Personal Computer is excellent. Kody Nielson, previously of The Mint Chicks and Opossum, has built an intelligent machine that is sophisticated and highly targeted in its reflection, mockery, acceptance and integration of the information age with our own humanity. Nielson paints a world that we’ve all existed in as we crane our necks over our phones or Google one last fact before bed, using technological imagery (‘The God Emoji,” “Cellphone”) as a marker for an artificial transcendence of loneliness that only leads us further from ourselves. The value in Silicon’s commentary is its singularity. It’s an enjoyable listen even amidst the concept.
“Personal Computer” is catchy and defines the sound we expect for the rest of the album. Silicon feels like Broadcast met Silver Apples, and they hooked up with fusion-era Flora Purim and a perfectly tight funk rhythm section. Nielson has an excellent feel for melody and the song structures are patient without feeling empty. The drums are excellently dry, and the analog Roland brings a palpability that separates it from the rest of the soft-synth productions of today. “Cellphone” has Nielson sounding like a humanized robot, expanding its communicative theme with dial tone samples. “Submarine” has excellent harmonic motion that is equally intriguing and accessible. “God Emoji” shows a seasoned use of space, with Nielson chanting “I don’t want to go out on a Saturday night.” “Burning Sugar” sticks in your head and makes you need to move at the chorus, with modern narcissism front and center as we hear ‘I take everything for granted / but that’s none of my concern.’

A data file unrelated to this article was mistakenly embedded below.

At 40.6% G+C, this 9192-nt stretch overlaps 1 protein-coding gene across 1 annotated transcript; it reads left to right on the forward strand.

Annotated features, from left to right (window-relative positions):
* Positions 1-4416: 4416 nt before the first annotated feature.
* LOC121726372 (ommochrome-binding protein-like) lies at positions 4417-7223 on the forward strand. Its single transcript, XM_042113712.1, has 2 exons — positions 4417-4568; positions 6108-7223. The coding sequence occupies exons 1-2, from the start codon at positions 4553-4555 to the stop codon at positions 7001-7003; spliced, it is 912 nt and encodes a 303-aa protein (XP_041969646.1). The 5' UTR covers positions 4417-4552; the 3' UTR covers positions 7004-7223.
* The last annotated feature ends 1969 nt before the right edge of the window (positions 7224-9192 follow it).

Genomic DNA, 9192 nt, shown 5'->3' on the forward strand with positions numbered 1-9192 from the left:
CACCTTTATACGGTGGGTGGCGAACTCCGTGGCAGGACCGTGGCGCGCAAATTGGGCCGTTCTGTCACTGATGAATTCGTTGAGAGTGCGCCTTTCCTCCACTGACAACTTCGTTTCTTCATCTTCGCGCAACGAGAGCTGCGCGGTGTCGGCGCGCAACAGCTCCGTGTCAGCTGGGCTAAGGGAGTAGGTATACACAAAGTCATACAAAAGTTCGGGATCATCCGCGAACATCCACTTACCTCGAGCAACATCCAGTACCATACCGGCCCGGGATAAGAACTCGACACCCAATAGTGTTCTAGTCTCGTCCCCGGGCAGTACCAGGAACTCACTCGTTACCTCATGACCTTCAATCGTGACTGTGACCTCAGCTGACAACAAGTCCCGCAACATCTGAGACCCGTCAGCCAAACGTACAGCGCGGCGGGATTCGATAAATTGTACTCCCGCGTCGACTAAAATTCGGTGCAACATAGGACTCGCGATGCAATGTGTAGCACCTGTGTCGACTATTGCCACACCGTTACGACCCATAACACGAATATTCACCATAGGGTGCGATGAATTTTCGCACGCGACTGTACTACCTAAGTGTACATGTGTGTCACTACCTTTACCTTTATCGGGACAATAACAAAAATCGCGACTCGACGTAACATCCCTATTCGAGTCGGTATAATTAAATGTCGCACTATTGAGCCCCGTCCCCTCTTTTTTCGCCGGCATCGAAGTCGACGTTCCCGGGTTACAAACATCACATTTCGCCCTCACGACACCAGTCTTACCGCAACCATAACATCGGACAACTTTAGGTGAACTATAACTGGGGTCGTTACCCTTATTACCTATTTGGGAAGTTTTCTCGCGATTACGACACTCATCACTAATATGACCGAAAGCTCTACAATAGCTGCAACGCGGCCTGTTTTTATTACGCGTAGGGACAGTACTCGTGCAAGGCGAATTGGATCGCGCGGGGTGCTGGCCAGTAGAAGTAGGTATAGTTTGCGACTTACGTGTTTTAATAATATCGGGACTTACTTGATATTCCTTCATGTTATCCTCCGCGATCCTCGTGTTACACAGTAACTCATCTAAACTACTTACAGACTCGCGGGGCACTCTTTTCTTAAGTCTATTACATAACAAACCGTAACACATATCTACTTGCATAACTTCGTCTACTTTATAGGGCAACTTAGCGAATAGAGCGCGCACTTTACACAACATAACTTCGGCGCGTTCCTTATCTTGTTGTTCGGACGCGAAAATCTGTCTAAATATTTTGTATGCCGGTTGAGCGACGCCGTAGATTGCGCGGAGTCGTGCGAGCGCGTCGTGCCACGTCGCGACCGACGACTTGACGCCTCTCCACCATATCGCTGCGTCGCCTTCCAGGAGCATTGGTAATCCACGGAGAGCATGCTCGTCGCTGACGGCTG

“Little Dancing Baby” is incredibly fun at about 70 seconds long. One of the clever choices Nielson made was to keep this album short, coming in at under 30 minutes. What could be more appropriate for the internet age? “I Can See Paradise” is mechanical and succeeds at making your hips swing. “Blow” sums up the sense of having a grounded modern psychedelia in the making. The melody is yearning and relieving, with a shadow of Pink Floyd, and it becomes remarkable that such a technical and stiff album has seamlessly transitioned into such an emotive moment.
The biggest victory here is that Nielson is able to meld the sense of whitewashed isolation with refined fun. The whole package is so well branded and cohesive between the artist name, the album concept, and the sound that it must have been dreamt up by a man with a precise, unique vision. Kody Nielson accomplished all this while crafting a sound that seems more current than anything else out right now. In other words, it’s a pioneer sound that may see itself copied down the road. Personal Computer may be overlooked because it feels so smart and tight as to be inhuman. It may be alienating because of its critical reflection. Nevertheless, Silicon is a nonpareil in a new, unnamed genre that appears to be the near future.